- Bourg and Blaye regions - located in upper northern quadrant of the estuary area, produces reds and whites alike (still a Merlot and Cabernet Franc focus) and boasts wine region and production older than that of nearby Médoc.  Sub-region and appellations include Blaye, Blaye-Côtes-de-Bordeaux (sub-appellation of Côtes-de-Bordeaux), and Côtes-de-Bourg.

In one final push to understand this immense wine area, there's another region I haven't yet gone over:  the southern Entre-Deux-Mers region. Producing a highly regarded but certainly lesser-known crisp white wine, this area also is home to the production of the majority of the Bordeaux AOC or Bordeaux supérieur wine production.  

Sub-regions and appellations include:

- Entre-Deux-Mers AOC
- Graves de Vayres AOC
- Premières Côtes de Bordeaux AOC 
- Cadillac AOC
- Loupiac AOC
- Sainte-Croix-du-Mont AOC
- Bordeaux-Haut-Benauge AOC
- Entre-Deux-Mers Haut-Benauge AOC
- Côtes-de-Bordeaux-Saint-Macaire AOC
- Sainte-Foy-Bordeaux AOC

Whew - that's a lot of lists and a lot of details to absorb, I know!  I'd say that a tasting would be of course helpful, but the top-tier wines are typically a major investment, and one of the reasons why blind tastings are difficult to arrange (unless going through several thousands euros worth of wines are OK to pop).  I can state that wines are available that don't have these hefty price-tags attached, and the quality of the Bordeaux wines are all over the map, once you step out from the Classified wines.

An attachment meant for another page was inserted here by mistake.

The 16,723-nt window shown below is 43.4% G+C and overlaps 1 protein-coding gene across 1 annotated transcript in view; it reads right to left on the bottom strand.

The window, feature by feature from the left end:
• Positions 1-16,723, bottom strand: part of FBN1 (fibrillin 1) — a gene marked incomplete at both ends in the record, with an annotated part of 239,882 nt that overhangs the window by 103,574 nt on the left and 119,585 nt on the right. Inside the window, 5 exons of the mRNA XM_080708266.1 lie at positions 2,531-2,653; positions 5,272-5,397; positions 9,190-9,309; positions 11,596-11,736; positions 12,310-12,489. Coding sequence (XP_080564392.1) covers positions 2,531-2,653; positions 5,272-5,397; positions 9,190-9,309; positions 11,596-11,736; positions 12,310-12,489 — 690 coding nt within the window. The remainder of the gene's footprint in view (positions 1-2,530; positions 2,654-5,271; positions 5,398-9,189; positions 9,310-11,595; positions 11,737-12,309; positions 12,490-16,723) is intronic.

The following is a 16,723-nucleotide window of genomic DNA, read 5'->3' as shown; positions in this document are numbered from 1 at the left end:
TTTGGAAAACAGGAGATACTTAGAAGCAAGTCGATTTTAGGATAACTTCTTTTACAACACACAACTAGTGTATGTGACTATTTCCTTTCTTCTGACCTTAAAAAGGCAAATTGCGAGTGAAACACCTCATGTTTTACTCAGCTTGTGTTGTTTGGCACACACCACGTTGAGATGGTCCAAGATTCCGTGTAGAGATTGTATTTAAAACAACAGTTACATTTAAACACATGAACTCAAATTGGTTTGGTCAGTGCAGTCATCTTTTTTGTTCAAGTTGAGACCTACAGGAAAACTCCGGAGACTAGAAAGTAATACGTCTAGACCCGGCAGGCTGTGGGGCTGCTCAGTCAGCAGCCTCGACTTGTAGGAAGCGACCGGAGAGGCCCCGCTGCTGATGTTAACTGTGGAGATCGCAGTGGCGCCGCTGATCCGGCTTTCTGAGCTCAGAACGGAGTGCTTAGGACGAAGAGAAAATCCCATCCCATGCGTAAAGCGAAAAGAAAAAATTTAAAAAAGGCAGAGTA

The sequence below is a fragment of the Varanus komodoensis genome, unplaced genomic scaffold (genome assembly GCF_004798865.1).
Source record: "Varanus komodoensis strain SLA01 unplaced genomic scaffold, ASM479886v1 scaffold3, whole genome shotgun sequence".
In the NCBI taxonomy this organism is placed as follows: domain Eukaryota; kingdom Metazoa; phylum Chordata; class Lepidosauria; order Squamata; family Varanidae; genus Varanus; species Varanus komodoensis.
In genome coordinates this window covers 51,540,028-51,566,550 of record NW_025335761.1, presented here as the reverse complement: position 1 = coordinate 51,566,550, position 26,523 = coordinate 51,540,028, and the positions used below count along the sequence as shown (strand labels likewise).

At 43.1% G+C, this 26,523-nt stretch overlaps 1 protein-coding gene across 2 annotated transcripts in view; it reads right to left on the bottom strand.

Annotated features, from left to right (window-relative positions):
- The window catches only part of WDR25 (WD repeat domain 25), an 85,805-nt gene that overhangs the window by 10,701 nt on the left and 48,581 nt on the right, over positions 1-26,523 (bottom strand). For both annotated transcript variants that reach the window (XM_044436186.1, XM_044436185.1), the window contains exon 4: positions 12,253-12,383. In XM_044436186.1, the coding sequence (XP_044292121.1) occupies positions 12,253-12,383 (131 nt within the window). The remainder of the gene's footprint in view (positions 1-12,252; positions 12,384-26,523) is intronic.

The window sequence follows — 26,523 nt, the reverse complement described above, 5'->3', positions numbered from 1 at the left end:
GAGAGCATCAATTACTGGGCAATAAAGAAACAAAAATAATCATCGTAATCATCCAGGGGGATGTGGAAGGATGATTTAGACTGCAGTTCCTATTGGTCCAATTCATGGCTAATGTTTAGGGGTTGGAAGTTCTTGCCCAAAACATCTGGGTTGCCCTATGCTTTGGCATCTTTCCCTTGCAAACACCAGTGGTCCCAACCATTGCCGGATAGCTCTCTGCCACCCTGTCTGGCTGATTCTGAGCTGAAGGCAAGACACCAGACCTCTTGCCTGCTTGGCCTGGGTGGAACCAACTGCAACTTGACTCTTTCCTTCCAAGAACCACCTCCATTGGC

With this in mind, as you're navigating future wine purchases, perhaps looking into getting something special for your next big dinner party, this guideline should provide you with some rules to shop by.  A starting point in navigating the exciting Bordeaux world is a fun place to start from - happy hunting!  Looking for some recipes to match with your wine selections?  Mamablip's recipe index is sure to give you that inspiration for a truly stunning food and wine pairing!

Be sure to explore the Mamablip Blog index for loads more details by our stellar wine and food journalists who uncover everything from unusual grape varietals to off-the-beaten-path getaways perfect for the Weekend Warriors looking to escape the city.  

Stay tuned and sign up below for the Mamablip Newsletter. Stay up to date on all of Mamablip's kitchen and winery secrets that you won't want to miss!